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I am trying to build a table of images in Latex. Two of my images are portrait, two are landscape. My end goal, is to have them look like this:

|   | B |   |
| A |---| D |
|   | C |   |

With my code being:

\begin{tabular}{|c|c|c|}

\multirow{2}{*}{\includegraphics[width=0.25\textwidth]{./2_ACES/images/widiStructures/h_back.eps}} & \includegraphics[width=0.25\textwidth]{./2_ACES/images/widiStructures/h_side.eps} & \multirow{2}{*}{\includegraphics[width=0.25\textwidth]{./2_ACES/images/widiStructures/h_front.eps}} \\
& \includegraphics[width=0.25\textwidth]{./2_ACES/images/widiStructures/h_side2.eps} & \\ \hline

\end{tabular}

However, the end result of my table is

|   | B |   |
|   |---|   |
| A | C | D |
  A       D

Where the A and D image drop below the bottom of the table!

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migrated from stackoverflow.com Oct 4 '11 at 21:39

This question came from our site for professional and enthusiast programmers.

    
Do you need multirow? Can't you just have parboxes with line breaks? –  Kerrek SB Oct 3 '11 at 22:17
    
there is no NEED to use multirow - how would one do this with parboxes? –  JMH Oct 3 '11 at 23:11
    
I'd make the paragraphs of type p{...} and then just use an ordinary line break (`\`) between the two landscape pictures. –  Kerrek SB Oct 3 '11 at 23:28
    
I am trying, but can't seem to get the 2 images that should be on top of one another to stack: \begin{tabular}{|c|p{1in}|c|} \includegraphics[width=0.25\textwidth]{./2_ACES/images/widiStructures/h_back.eps‌​} & \makebox[0.25\textwidth]{\includegraphics[width=0.25\textwidth]{./2_ACES/images/‌​widiStructures/h_side.eps} \linebreak\includegraphics[width=0.25\textwidth]{./2_ACES/images/widiStructures/‌​h_side2.eps}} & \includegraphics[width=0.25\textwidth]{./2_ACES/images/widiStructures/h_front.ep‌​s} \end{tabular} –  JMH Oct 3 '11 at 23:37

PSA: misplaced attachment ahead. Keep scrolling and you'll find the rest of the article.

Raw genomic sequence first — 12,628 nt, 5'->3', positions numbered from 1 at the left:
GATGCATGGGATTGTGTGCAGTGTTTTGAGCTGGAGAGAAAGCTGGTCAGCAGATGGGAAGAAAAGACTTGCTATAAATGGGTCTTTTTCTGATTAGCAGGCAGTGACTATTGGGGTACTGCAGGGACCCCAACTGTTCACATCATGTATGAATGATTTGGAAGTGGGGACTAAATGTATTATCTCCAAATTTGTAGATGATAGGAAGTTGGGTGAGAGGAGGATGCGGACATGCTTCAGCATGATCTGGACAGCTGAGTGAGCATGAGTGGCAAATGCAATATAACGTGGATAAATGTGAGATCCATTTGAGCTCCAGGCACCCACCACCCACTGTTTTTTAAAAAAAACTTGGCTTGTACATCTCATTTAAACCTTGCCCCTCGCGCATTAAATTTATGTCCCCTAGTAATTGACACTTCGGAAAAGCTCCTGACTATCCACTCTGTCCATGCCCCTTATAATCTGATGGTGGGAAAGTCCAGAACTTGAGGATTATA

What if you do it without the \makebox? You're already in a paragraph context there. –  Kerrek SB Oct 3 '11 at 23:52

2 Answers 2

up vote 3 down vote accepted

How about just using minipage:

\documentclass{article}

\newcommand*{\WideFig}{\fbox{\parbox{1.5in}{WIDE \\ FIGURE}}}%
\newcommand*{\TallFig}{\fbox{\parbox{1.0in}{.\\ VERY\\ VERY\\ VERY\\ VERY \\ TALL \\ FIGURE\\ }}}%

\begin{document}
\begin{figure}
  \begin{minipage}{0.30\textwidth}
    \centering
    \WideFig
  \end{minipage}\hfill
  \begin{minipage}{0.35\textwidth}
    \centering
    \TallFig

    \TallFig
  \end{minipage}\hfill
  \begin{minipage}{0.30\textwidth}
    \centering
    \WideFig
  \end{minipage}\hfill
\end{figure}
\end{document}

enter image description here

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I find that the ConTeXt syntax is much nicer for even slightly complicated table layouts. This example is a case in point:

\useMPlibrary[dum] % For dummy figures

% Specify the dimensions of figures
\defineexternalfigure[potrait]  [height=6cm, width=3cm]
\defineexternalfigure[landscape][height=3cm, width=3cm]

\starttext

\bTABLE[offset=none]
  \bTR
     \bTD[nr=2] \externalfigure[dum][potrait]   \eTD
     \bTD       \externalfigure[dum][landscape] \eTD
     \bTD[nr=2] \externalfigure[dum][potrait]   \eTD
  \eTR
  \bTR
     \bTD       \externalfigure[dum][landscape] \eTD
  \eTR
\eTABLE
\stoptext

which gives:

enter image description here

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